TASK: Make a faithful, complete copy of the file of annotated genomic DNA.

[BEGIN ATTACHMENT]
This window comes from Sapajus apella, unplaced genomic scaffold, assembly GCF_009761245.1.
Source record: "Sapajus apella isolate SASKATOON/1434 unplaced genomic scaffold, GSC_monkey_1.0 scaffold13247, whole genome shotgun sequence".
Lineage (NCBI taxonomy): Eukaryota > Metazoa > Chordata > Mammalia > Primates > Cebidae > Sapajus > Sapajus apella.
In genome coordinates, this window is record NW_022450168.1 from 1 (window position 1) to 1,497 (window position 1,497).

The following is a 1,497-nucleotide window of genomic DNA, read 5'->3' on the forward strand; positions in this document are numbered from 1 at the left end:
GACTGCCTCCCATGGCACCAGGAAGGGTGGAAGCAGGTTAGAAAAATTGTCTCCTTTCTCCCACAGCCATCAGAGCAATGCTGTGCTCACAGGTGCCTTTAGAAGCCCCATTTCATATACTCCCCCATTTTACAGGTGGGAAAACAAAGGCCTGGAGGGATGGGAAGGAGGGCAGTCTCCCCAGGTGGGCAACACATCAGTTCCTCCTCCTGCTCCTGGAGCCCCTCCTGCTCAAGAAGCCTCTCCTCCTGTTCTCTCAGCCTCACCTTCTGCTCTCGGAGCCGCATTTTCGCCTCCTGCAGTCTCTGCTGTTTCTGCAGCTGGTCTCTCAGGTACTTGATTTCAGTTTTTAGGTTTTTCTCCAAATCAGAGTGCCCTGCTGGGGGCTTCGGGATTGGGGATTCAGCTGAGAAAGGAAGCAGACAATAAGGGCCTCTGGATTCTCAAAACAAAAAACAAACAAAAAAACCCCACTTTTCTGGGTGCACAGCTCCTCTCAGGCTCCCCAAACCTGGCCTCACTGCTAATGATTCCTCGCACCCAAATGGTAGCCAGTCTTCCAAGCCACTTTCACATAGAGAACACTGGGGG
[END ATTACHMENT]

This window comes from Sapajus apella, unplaced genomic scaffold, assembly GCF_009761245.1.
Source record: "Sapajus apella isolate SASKATOON/1434 unplaced genomic scaffold, GSC_monkey_1.0 scaffold13247, whole genome shotgun sequence".
Lineage (NCBI taxonomy): Eukaryota > Metazoa > Chordata > Mammalia > Primates > Cebidae > Sapajus > Sapajus apella.
In genome coordinates, this window is record NW_022450168.1 from 1 (window position 1) to 1,497 (window position 1,497).

The following is a 1,497-nucleotide window of genomic DNA, read 5'->3' on the forward strand; positions in this document are numbered from 1 at the left end:
GACTGCCTCCCATGGCACCAGGAAGGGTGGAAGCAGGTTAGAAAAATTGTCTCCTTTCTCCCACAGCCATCAGAGCAATGCTGTGCTCACAGGTGCCTTTAGAAGCCCCATTTCATATACTCCCCCATTTTACAGGTGGGAAAACAAAGGCCTGGAGGGATGGGAAGGAGGGCAGTCTCCCCAGGTGGGCAACACATCAGTTCCTCCTCCTGCTCCTGGAGCCCCTCCTGCTCAAGAAGCCTCTCCTCCTGTTCTCTCAGCCTCACCTTCTGCTCTCGGAGCCGCATTTTCGCCTCCTGCAGTCTCTGCTGTTTCTGCAGCTGGTCTCTCAGGTACTTGATTTCAGTTTTTAGGTTTTTCTCCAAATCAGAGTGCCCTGCTGGGGGCTTCGGGATTGGGGATTCAGCTGAGAAAGGAAGCAGACAATAAGGGCCTCTGGATTCTCAAAACAAAAAACAAACAAAAAAACCCCACTTTTCTGGGTGCACAGCTCCTCTCAGGCTCCCCAAACCTGGCCTCACTGCTAATGATTCCTCGCACCCAAATGGTAGCCAGTCTTCCAAGCCACTTTCACATAGAGAACACTGGGGG